Ammonia sensor based on polymer-inorganic nano-composite thin fil | 6673
Journal of Physical Chemistry & Biophysics

Journal of Physical Chemistry & Biophysics
Open Access

ISSN: 2161-0398

+44 7868 792050

Ammonia sensor based on polymer-inorganic nano-composite thin film upconversion light emitter prepared by double-beam pulsed laser deposition

International Conference on Physics

June 27-29, 2016 New Orleans, USA

Aziz Muhammad, Deonte Alexander, Shaelynn Moore, Tyler Bastian, Abdalla Darwish, Sergey S Sarkisov and Brent Koplitz

Dillard University, USA
SSS Optical Technologies, LLC, USA
Tulane University, USA

Scientific Tracks Abstracts: J Phys Chem Biophys

Abstract :

The objective of this research is to demonstrate feasibility of an ammonia sensor using polymer ��? inorganic nano-composite thin film upconversion light emitters made by the new double-beam pulsed laser deposition method. The existing pulsed laser deposition vacuum chamber was modified to accommodate two laser beams of different wavelengths for the in-situ ablation of two targets: A polymer host poly(methyl methacrylate) mixed with indicator dye Phenol Red and the brilliant rare earth doped upconversion phosphor NaYF4:Yb3+, Er3+. Nano-composite films were deposited on silicon substrates by the proposed method with near-infra-red laser radiation (1064 nm wavelength) ablating the polymer target dissolved in Gamma-butyrolactone together with the indicator dye, and frozen in circulating liquid nitrogen (matrix assisted pulsed laser evaporation ��? MAPLE), and visible radiation (532 nm) ablating the inorganic target. The deposited nano-composite films retained bright green upconversion fluorescence with a spectral peak at 540 nm attributed to the inorganic phosphor nano-particles pumped with the 980 nm infrared laser diode. The spectrum of the green emission matched the absorption band of the indicator dye exposed to ammonia. When the films were exposed to ammonia, they demonstrated an optical response in the form of the drop of the intensity of green radiation monitored with a silicon photodiode. The sensitivity of the opto-electronic sensor of ammonia based on the nano-composite films was measured to be close 0.4% ammonia in air, and the response time was 5 minutes.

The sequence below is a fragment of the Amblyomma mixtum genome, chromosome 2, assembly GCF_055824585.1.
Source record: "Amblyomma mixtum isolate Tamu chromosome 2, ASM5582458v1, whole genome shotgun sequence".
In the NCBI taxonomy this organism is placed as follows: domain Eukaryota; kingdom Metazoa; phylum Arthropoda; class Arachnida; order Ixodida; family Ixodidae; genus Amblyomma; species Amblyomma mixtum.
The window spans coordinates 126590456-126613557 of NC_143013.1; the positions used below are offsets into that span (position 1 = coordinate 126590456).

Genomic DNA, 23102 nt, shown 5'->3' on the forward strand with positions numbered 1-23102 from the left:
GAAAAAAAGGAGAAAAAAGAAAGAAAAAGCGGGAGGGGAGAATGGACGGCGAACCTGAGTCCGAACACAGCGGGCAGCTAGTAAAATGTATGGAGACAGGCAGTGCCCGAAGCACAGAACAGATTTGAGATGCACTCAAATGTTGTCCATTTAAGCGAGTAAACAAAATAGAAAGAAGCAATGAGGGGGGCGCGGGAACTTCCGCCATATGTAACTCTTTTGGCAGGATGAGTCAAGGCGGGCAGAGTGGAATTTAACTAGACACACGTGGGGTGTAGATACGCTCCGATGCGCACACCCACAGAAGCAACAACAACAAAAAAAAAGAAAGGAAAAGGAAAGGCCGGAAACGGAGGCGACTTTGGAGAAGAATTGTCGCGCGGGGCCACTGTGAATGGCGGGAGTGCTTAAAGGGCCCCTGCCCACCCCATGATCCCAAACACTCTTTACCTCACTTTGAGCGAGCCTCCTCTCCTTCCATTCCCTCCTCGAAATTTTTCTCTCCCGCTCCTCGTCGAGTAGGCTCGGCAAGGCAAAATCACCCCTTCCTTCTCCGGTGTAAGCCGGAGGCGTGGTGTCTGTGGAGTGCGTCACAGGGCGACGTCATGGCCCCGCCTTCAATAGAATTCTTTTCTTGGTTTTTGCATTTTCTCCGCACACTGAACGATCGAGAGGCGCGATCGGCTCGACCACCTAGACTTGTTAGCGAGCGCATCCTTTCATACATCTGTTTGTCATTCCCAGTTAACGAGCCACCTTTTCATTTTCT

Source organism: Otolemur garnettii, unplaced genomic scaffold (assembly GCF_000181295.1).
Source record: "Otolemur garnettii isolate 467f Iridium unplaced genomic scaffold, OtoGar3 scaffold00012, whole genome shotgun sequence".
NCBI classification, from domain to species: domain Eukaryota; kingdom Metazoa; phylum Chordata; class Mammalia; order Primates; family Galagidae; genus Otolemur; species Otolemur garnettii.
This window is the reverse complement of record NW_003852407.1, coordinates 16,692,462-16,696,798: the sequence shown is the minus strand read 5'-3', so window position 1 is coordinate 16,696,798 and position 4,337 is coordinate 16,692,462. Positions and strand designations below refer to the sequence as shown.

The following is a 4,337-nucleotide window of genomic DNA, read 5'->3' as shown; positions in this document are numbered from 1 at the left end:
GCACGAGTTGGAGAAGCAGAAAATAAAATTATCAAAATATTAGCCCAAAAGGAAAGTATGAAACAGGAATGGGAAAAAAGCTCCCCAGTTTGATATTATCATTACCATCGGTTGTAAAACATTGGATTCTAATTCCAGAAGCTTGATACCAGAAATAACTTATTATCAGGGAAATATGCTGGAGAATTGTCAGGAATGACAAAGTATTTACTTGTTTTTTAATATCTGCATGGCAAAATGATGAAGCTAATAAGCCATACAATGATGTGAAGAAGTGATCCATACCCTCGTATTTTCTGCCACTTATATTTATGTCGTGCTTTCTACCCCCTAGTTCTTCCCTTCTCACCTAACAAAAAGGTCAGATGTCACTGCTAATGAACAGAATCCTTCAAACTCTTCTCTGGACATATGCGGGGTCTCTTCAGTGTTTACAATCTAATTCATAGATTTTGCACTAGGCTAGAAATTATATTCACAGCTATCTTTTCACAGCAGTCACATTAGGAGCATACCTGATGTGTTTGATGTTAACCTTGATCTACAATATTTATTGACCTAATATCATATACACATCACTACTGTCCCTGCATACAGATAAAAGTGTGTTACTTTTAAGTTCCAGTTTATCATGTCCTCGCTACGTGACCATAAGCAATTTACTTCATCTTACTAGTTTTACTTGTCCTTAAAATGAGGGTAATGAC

Biography :

Aziz Muhammad is a junior, undergraduate research student at Dillard University in New Orleans, Louisiana. Originally from Los Angeles, Aziz has always wanted to travel to the south. So he thought what better to do than attend school there. His passion for science began at a very young age, fascinated by physics of the everyday phenomena. His research alongside Dr. Abdalla Darwish (proffessor and mentor) mainly focuses on pulse laser deposition of nano-composite materials. He is in his second year of research and has presented at eight different conferences, one being national. He has received multiple awards from 1st, 2nd, and 3rd place in conferences, poster competitions, and power point talks. Aziz’s future career plans are to eventually obtain an engineering position for NASA or the Air Force to further extend his research and inventing.